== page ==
Brigadier General Henry Wise, the Confederate commander on Roanoke Island, had no formal military training, but he recognized
his vulnerable situation, pleading for reinforcements, but never receiving them.
Only one road ran north to south along the length of the island. Confederate
troops built fortified earthworks on the road at the center of the island to defend against a land-based assault. Confederates
also constructed forts on the northwest coast of the island, enabling cover of a water-based
assault from the west. Union ships with their longer guns, came from the south, but remained easily out of range of all but
the southernmost fort, which they quickly disabled.
(Right) Map of North Carolina battlefields. Although the National Park Service
has identified 20 principal Civil War battlefields in the Old North State, it concedes that additional fields of battle exist
within Old Carolina.
Late in the afternoon of February
7, 1862, Union troops under Brigadier General Ambrose Burnside landed with the aim of assaulting the earthworks and
road at the center of the island. The soldiers quickly captured the landing site and spent a wet night before the battle.
At dawn the Union troops successfully pushed through thick marshes to fire on the flanks of the earthworks while others attacked
from the front. The Confederate troops were overwhelmed, fleeing to the north end of the island, where they ultimately surrendered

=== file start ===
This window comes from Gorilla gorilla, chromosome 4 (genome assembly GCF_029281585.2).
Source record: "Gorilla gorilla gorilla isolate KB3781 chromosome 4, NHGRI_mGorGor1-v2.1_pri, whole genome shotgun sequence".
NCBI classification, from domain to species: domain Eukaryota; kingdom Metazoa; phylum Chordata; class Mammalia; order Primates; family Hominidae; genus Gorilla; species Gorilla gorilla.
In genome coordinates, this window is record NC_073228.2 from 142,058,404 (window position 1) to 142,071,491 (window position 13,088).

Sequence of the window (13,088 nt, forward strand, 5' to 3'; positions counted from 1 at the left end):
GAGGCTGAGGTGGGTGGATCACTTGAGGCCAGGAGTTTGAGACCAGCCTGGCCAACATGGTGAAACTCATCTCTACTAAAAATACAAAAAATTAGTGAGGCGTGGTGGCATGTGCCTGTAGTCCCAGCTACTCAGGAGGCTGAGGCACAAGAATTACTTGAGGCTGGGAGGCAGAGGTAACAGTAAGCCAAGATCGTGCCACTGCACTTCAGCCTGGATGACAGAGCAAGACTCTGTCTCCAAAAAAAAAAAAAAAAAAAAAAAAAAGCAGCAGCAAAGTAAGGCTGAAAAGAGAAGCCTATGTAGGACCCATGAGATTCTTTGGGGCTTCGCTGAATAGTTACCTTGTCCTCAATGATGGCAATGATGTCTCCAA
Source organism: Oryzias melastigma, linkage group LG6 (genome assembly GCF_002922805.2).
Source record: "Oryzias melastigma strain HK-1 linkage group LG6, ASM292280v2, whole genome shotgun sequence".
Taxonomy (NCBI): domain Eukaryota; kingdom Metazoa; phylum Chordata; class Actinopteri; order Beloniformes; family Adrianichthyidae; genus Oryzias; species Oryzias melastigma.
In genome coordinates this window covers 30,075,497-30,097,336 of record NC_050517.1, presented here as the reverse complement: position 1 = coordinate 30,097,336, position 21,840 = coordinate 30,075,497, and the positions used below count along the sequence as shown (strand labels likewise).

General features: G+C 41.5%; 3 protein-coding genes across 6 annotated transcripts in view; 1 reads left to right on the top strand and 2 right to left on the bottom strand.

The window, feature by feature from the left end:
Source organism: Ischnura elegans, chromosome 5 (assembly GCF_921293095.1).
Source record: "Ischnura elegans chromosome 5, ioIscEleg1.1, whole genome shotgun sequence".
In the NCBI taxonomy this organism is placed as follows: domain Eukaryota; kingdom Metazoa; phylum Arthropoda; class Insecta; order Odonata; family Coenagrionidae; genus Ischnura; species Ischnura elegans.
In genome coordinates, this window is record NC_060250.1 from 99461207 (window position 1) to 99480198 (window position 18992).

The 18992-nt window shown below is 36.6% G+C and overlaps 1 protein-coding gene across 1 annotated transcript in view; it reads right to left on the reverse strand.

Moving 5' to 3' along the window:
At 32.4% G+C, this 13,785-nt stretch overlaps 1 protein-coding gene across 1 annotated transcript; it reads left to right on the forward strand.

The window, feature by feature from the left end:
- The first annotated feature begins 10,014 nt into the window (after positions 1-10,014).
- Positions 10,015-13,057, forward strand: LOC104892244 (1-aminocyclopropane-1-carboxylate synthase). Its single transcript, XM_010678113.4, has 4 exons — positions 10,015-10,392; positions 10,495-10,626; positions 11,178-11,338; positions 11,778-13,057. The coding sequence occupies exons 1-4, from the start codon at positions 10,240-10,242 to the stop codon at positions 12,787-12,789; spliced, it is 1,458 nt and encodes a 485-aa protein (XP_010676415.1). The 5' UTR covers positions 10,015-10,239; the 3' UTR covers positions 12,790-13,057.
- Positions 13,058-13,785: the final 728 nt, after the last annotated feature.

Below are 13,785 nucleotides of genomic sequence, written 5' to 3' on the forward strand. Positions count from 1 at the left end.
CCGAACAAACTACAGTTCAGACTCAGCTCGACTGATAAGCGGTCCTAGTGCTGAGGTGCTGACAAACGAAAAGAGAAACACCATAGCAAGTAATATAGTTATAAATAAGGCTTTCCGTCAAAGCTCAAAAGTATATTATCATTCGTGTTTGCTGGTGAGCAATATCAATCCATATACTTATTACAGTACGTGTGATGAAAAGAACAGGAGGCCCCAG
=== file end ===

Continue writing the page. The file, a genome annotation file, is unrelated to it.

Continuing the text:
Roanoke Island to the Union.
The fall of Roanoke Island opened eastern North Carolina to Union control.
By the summer of 1862, the port cities of Plymouth, Elizabeth City, New Bern, Washington, Edenton, Hertford, N.C., and Norfolk,
VA., had all fallen to Union forces. The vital rail line carrying supplies from Wilmington—North Carolina’s only
remaining Confederate port—was also vulnerable. With the huge success at Roanoke Island, the Union stranglehold on the
South was ever tightening.
Sources: National Park Service; Microsoft Map; NASA Map.
Recommended Reading: The
Civil War on Roanoke Island North Carolina: Portrait of
the Past (Hardcover). Description: Even
though the Civil War on Hatteras Island ended with the capture of Hatteras by Union forces,
the Outer Banks role in the war continued. Brigadier General Ambrose Burnside continued his expedition into Roanoke Island